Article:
Tuesday, September 18, 2012

Public Building of the Year

 I am honored to have photographed the 2012 AIA MD Public building of the Year for Cho Benn Hollback Associates! I just found about the award. The project won out over a loaded field of nice projects. Congrats CBH!

© Patrick Ross Photography, 2012.   All rights reserved

Thursday, December 30, 2010

Largest Firm in World!

AEcom was just announced as the largest firm in the world by Architectural Record. I am currently working with them on the Mercy Medical Center Bunting Tower. It is fun to say that I am working for the largest firm in the world!!!

©Patrick Ross Photography, 2010
©Patrick Ross Photography, 2010

Monday, November 15, 2010

Mercy Tower

                                           © Patrick Ross Photography, 2010
I am very happy to have been granted the contract to photograph the new Mercy Mary Catherine Bunting Center for AECOM, Whiting-Turner, Mercy Medical Center and SDYM. We are producing a monograph of the project. I have been fortunate to be the primary photographer on multiple monographs this year. It should be an exciting shoot as many of the shots are going to require a boom lift and it should be interesting navigating that around the heart of downtown Baltimore!!!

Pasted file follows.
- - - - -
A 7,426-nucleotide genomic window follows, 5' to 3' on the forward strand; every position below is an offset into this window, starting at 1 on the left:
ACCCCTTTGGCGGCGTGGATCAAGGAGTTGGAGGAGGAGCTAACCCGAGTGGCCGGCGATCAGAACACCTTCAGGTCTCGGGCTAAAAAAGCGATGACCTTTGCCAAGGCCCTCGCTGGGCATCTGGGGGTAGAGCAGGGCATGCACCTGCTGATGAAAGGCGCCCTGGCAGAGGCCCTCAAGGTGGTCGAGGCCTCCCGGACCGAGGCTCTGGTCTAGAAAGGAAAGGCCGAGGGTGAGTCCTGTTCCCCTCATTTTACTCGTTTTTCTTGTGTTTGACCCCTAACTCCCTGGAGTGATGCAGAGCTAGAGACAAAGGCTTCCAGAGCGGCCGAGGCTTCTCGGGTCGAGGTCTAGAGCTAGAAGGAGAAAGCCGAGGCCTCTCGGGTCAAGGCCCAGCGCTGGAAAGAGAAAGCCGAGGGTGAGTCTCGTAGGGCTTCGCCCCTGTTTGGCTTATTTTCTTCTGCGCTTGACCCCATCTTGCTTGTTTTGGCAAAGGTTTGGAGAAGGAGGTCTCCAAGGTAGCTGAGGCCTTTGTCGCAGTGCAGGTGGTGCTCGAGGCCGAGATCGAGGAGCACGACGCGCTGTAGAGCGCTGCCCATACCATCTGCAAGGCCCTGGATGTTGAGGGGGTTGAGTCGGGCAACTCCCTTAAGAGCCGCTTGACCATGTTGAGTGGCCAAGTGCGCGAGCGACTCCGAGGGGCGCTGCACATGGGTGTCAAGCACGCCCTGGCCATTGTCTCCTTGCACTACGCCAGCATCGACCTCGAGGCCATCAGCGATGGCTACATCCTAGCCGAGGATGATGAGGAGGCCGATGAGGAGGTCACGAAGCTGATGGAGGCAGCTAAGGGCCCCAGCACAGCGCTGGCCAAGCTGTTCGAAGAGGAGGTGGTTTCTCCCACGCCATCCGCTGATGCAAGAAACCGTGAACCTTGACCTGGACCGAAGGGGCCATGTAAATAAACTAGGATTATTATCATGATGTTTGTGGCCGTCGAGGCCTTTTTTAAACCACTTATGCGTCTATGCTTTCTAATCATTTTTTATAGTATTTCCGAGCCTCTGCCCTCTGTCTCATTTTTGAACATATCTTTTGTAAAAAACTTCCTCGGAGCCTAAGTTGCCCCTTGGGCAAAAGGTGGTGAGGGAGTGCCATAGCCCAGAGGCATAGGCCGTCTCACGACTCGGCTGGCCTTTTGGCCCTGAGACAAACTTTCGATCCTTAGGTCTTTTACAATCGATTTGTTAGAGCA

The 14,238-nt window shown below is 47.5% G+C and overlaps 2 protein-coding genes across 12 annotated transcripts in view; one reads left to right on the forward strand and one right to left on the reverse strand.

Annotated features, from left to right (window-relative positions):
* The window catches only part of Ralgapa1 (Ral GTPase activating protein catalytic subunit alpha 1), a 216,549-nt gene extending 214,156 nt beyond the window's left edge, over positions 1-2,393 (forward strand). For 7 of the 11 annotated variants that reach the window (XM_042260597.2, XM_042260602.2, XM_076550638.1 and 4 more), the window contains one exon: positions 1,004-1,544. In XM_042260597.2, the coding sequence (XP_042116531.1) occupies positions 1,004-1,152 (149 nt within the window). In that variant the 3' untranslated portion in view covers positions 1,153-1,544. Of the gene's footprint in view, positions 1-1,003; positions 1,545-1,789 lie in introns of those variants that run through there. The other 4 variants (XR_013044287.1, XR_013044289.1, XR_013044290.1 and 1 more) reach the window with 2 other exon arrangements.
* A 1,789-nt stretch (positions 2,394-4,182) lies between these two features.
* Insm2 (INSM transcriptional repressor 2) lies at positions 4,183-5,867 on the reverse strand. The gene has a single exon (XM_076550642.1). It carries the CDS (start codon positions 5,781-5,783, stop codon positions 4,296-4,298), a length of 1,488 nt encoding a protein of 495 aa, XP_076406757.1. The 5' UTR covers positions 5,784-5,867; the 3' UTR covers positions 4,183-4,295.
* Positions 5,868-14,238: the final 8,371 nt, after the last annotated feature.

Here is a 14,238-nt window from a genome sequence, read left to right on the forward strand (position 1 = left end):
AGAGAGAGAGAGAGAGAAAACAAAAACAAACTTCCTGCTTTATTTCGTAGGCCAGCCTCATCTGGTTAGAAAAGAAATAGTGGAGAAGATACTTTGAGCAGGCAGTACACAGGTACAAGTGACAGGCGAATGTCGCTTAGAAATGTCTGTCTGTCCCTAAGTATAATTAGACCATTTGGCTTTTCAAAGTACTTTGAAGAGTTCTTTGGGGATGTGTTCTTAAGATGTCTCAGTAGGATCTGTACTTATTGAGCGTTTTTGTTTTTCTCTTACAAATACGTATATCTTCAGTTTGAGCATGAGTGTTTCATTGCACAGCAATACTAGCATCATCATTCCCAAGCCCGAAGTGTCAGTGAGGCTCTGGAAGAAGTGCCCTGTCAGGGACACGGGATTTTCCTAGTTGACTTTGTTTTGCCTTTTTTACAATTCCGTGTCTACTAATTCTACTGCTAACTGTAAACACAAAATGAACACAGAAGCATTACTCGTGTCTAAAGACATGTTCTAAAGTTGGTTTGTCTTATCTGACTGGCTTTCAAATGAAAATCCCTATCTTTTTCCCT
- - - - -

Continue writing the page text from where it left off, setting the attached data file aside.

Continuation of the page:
Coppin St Athletic Complex

I just wrapped up shooting the 266,000 SF Coppin Athletic Complex for Sasaki Associates. It was lots of work! Attached are a small portion of the images produced. The entire complex was new build and is certainly the jewel of the campus. Thank you to Sasaki, HCM, Gilbane, Coppin State University and the Maryland Stadium Authority. We have another shoot scheduled in the arena when a basketball game is being played. Should be nice to see the arena really come to life. The graduation ceremony (pictured below) shows an alternate use of this beautiful arena.
©PatrickRoss Photography, 2010

©PatrickRoss Photography, 2010
©PatrickRoss Photography, 2010
©PatrickRoss Photography, 2010

©PatrickRoss Photography, 2010

©PatrickRoss Photography, 2010

©PatrickRoss Photography, 2010

Sunday, November 14, 2010

Winter in West Virginia, 2010

                                          © Patrick Ross Photography, 2010

The East Coast of the United States experienced an abnormally large volume of snow in the winter of 2010. I took the opportunity to set out with my new camera setup (described in the previous blog) and make some images. For the most part, there was so much snow that objects were indiscernible. (i.e. I think that is a tree under that enormous mound of snow!)